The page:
The BBC’s Dirty Rotten Scammers programme in June featured a woman who’d been defrauded of her £97,000 inheritance, according to a report in the Sun.

The woman called Sally told the presenters scammers had stolen the money her parents worked so hard for. She had been left the inheritance when her parents passed away and decided to invest the money in property.

When she found the home that she had always dreamt of, she instructed her solicitors to arrange for the purchase and the paperwork. She had dealt with the firm a few times in the past and therefore did not question anything when she received an email that asked her to transfer the money needed for the house sale.

Inheritance money sent to fraudsters

But because she had to transfer the money in two transactions because of the amount involved, she did not realise her details had been compromised and she was sending her inheritance money to fraudsters pretending to be her solicitors.

When her bank called to ask about the payments, she then phoned her solicitors to check on the two transfers and discovered that they had not made the request. She had been conned.

Sally told the programme’s presenters that she was “distraught” and that the experience took her to a “very dark place” that she did not want to return to. She added that what happened made her lose her trust in people and she did not even trust herself.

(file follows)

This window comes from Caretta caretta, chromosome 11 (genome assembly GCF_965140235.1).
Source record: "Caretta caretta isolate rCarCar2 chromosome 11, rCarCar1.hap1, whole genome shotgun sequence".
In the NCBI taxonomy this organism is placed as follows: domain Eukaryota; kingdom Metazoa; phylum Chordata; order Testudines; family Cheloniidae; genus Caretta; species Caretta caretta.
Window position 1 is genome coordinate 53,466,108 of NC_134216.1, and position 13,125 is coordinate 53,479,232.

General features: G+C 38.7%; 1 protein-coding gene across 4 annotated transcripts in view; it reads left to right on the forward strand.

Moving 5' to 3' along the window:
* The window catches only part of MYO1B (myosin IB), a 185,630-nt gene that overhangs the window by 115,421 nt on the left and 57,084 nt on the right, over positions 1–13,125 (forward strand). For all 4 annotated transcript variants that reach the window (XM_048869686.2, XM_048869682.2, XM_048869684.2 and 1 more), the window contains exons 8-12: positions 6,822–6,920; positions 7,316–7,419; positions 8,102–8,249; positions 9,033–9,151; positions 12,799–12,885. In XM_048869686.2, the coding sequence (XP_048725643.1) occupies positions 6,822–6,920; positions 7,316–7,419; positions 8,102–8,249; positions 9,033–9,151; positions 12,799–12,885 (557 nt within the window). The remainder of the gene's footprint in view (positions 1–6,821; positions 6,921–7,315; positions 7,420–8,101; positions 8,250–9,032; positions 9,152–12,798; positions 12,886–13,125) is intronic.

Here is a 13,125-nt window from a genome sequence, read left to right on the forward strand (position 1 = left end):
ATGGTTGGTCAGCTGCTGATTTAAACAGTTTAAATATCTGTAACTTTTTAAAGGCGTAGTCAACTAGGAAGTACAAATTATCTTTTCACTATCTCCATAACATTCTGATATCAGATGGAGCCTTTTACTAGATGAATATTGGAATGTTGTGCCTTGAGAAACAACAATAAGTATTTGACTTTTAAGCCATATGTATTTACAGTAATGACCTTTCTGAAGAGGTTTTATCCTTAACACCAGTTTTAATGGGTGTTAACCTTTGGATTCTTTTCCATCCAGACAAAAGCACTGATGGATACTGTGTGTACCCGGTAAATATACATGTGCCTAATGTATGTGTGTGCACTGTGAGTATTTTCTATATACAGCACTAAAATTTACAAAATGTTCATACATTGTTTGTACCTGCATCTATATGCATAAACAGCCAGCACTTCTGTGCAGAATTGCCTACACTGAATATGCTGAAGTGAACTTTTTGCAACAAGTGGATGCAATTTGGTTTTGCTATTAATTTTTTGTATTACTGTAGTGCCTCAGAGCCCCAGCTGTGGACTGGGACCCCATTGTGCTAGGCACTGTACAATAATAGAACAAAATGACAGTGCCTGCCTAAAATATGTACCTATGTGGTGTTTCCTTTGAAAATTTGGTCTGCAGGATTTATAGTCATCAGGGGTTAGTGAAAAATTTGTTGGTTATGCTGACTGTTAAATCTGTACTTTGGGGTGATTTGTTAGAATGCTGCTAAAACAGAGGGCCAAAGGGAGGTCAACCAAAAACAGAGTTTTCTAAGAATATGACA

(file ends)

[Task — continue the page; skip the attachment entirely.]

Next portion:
Settlement of £55,000

She went on to fight her solicitors for the next year and eventually received a settlement of £55,000, but she and her family still missed out on almost half of the money she had inherited from her parents.

Action Fraud is the National Fraud & Cyber-crime Reporting Centre, which has extensive resources on how to prevent fraud. Advice for individuals includes never giving out any personal information (name, address, bank details, email or phone number) to organisations or people before checking their credentials.

In addition, you should always question unsolicited calls, texts or emails that request your personal or financial information (name, address, bank details, email or phone number). Do not reply and contact the company directly, using either a known email or phone number.

Protect your devices

It is also wise to make sure your computer has the latest anti-virus software and a firewall installed to protect your devices from viruses and hackers.

Watch out for phishing emails, which can often look like they come from genuine organisations, and never click on links in unexpected emails or texts.

Finders International trace missing beneficiaries to estates, properties and assets.  To see a full list of our services, please click here:   Alternatively, you can contact us via telephone +44(0) 20 7490 4935 or email [email protected]